For this weekend only, there's a unique theatrical experience happening at The Great Hall that's not to be missed.
Transcendance Project, a Toronto-based contemporary dance company, is putting on five performances of Eve of St. George, an immersive and at times interactive production that’s an adaptation of Bram Stoker’s Dracula.
What makes it so special? Unlike a typical night at the theatre, the audience at this event doesn’t just sit passively in seats.
Instead, it’s more of a choose-your-own-adventure experience, where you get to roam four levels of the building and are encouraged to explore the various rooms and spaces as the performance takes place all around.
If you’ve heard of Punchdrunk’s Sleep No More, which currently has productions running in Manhattan and Shanghai, then this kind of premise should sound familiar – this show was inspired by that smash hit.
My friend and I had both experienced Sleep No More in NYC and were blown away by it, so we were understandably excited by the prospect of having something similar in Toronto.
The historic Great Hall is an apt venue for a production like this, as it’s not such a stretch to transform it into an eerie, gothic Victorian setting for the story.
Upon arriving, we’re handed black masquerade masks to wear and small paper invitations sealed with wax. We check our coats and have a drink at the bar in the main hall as we wait for the night to begin.
A helpful tip to those who wear glasses: don’t, if you can help it. Audience members must wear their masks during the performance (to help distinguish between performer and non-performer, but also to allow the audience to feel more anonymous and emboldened to wander around), and trying to fit glasses over the mask isn’t really ideal.
I don’t want to spoil the rest of the experience so I won’t go into too much detail, but at the start, a master of ceremonies will explain – in character – how the night will proceed, and then depending on what your sealed invitation says, you’ll begin your adventure either in the main hall or in the basement.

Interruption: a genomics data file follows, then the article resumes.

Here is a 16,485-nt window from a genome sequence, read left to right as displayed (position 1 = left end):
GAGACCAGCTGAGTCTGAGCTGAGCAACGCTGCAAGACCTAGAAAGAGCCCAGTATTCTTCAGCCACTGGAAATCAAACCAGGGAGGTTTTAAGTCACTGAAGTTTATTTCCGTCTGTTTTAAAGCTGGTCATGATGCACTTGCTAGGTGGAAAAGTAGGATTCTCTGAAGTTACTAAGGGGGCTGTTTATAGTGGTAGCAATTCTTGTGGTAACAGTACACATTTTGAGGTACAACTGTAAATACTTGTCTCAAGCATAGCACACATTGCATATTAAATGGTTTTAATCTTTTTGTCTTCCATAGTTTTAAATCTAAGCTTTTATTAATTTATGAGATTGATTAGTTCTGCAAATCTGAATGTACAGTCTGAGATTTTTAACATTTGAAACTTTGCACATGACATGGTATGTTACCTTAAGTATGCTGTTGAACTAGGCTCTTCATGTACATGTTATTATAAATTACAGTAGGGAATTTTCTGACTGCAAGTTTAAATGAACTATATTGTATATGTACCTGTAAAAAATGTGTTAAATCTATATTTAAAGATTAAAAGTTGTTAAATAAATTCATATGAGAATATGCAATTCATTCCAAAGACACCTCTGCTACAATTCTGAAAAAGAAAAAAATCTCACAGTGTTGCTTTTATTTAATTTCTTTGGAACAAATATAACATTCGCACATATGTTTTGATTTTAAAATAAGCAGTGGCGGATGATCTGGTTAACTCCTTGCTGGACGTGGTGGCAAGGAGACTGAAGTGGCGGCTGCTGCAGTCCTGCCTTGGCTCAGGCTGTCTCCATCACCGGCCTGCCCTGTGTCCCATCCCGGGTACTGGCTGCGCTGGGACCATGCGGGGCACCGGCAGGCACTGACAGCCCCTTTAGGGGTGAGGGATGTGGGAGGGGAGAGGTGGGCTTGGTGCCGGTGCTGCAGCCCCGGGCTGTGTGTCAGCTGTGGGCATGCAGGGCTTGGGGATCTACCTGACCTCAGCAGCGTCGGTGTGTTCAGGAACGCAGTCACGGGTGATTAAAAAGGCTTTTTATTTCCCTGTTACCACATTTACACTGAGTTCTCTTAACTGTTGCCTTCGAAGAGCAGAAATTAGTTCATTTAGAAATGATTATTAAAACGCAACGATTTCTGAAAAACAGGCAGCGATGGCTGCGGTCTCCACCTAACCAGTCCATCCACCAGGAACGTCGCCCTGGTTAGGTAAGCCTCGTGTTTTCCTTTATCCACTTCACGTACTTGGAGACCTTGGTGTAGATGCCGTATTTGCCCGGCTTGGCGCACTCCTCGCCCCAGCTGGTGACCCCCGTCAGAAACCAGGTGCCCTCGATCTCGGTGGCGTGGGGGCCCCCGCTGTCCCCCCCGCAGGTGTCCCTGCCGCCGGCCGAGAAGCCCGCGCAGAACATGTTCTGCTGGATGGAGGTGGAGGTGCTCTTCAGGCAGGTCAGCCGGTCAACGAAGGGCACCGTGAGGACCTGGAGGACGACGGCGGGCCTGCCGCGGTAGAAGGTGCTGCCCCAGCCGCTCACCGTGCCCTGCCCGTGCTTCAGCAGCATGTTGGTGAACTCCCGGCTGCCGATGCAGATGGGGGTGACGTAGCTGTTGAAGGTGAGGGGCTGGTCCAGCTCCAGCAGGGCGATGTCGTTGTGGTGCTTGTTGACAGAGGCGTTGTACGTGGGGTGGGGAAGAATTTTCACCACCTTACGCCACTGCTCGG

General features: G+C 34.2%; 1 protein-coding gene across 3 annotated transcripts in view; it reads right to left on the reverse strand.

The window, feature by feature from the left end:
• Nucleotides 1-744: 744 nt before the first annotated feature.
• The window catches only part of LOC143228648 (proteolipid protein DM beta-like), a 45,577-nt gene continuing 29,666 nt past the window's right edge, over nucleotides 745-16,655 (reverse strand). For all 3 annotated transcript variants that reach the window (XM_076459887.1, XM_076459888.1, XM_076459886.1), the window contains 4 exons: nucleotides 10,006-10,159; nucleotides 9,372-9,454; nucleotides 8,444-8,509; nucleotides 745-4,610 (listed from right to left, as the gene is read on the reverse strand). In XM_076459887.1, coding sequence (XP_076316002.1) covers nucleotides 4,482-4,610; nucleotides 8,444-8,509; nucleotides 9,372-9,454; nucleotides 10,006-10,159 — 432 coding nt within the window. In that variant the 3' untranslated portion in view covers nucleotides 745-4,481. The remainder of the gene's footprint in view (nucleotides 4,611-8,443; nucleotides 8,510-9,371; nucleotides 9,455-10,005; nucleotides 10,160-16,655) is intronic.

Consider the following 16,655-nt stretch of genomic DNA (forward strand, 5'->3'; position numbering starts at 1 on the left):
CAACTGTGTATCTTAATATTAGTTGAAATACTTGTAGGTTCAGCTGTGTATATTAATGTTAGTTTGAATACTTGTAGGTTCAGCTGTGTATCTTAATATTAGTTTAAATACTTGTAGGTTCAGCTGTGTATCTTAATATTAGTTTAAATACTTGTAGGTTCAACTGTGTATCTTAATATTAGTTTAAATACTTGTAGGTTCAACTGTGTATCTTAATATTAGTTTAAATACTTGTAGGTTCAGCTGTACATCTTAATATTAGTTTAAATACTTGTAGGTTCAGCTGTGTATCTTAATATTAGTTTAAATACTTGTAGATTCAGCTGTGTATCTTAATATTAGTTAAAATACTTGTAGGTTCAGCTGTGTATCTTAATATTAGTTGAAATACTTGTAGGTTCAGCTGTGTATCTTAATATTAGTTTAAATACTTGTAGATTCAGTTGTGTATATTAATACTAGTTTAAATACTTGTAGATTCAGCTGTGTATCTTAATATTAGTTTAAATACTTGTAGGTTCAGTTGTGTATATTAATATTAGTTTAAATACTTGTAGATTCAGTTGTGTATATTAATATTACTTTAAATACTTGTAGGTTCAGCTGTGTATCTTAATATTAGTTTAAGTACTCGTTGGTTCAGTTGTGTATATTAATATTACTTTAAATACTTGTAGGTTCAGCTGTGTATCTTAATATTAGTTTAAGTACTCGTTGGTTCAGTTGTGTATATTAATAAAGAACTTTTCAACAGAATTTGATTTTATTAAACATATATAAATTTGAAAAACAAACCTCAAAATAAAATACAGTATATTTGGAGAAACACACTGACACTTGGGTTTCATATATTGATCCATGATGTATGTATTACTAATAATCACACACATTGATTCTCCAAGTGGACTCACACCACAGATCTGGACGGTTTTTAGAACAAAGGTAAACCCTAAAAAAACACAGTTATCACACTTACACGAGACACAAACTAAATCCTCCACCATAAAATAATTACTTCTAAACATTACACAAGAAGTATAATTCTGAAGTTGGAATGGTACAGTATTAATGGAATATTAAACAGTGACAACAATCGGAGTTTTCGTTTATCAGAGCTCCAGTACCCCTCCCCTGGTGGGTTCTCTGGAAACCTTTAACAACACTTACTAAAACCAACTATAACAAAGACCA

From there, you can choose to go wherever you want; whether you decide to follow a character as they move throughout the building or stay in one place for a while to see what happens there is up to you.
Occasionally, a masked staff member will encourage you to go in the direction they indicate – or they’ll gesture for you to keep the path clear because a performer’s coming through.
If you’re lucky, a performer might even approach you and interact with you in character. It can be jarring when someone like Dracula (chillingly played by Matt Alfano) grabs you and begins to speak directly to you, or scarier yet, invites you to dance with him, but it’s thrilling as well.
This production was directed and choreographed by Julia Cratchley (plus fight choreography by Colleen Snell) with music composed by Owen Belton, and the cast of 16 dancers (including Marc Cardarelli, a Sleep No More cast member who plays Jonathan Harker in this show) manages to pull off some impressive choreography, making great use of the space.
The sparse set design by Jennifer Goodman and Kyle Purves is enough to set each scene, and some detailed props, like letters and journal entries on the desks in the bedrooms, are meant to encourage nosiness.
You can totally read them – a staff member will stop you if you're doing something you're not supposed to do, so feel free to browse.
At first, everything is a little disorienting, but it doesn’t take long to figure out what’s happening, and who’s who (particularly if you know the Dracula story).
Some more advice: the show runs for about two hours and the dancers cycle through the same story twice, so you can try to catch scenes or rooms you may have missed the first time around once you notice that you’ve seen a certain sequence already (about an hour into the show).
However, the (dramatic, slightly traumatizing) final scene in the main hall is different from the one in the first cycle, so make sure you catch that.
When it’s over, everybody has had a different experience, and you can share and compare what you saw and who you may have interacted with when everyone congregates at the bar at the end.
Of course, it’s a lot easier to catch almost everything in this production compared to Sleep No More’s – the budget of this show is only a small fraction of that gargantuan production’s.
Although Eve of St. George is working on a much smaller scale in comparison, the quality of the choreography and performances is just as high, and makes for entertaining and engaging immersive theatre.
If you haven’t seen Sleep No More before experiencing this, you're in for a treat and your mind will be blown.
But even if you have, you'll still have a good time, as my friend and I did. It’s also a great idea for a date, if your date is into adventurous gothic dance theatre. It's a shame it's only around for such a short run (this is its second; there was an even shorter run here back in 2015).
Here's hoping it'll return again.
by Christina Cheung via blogTO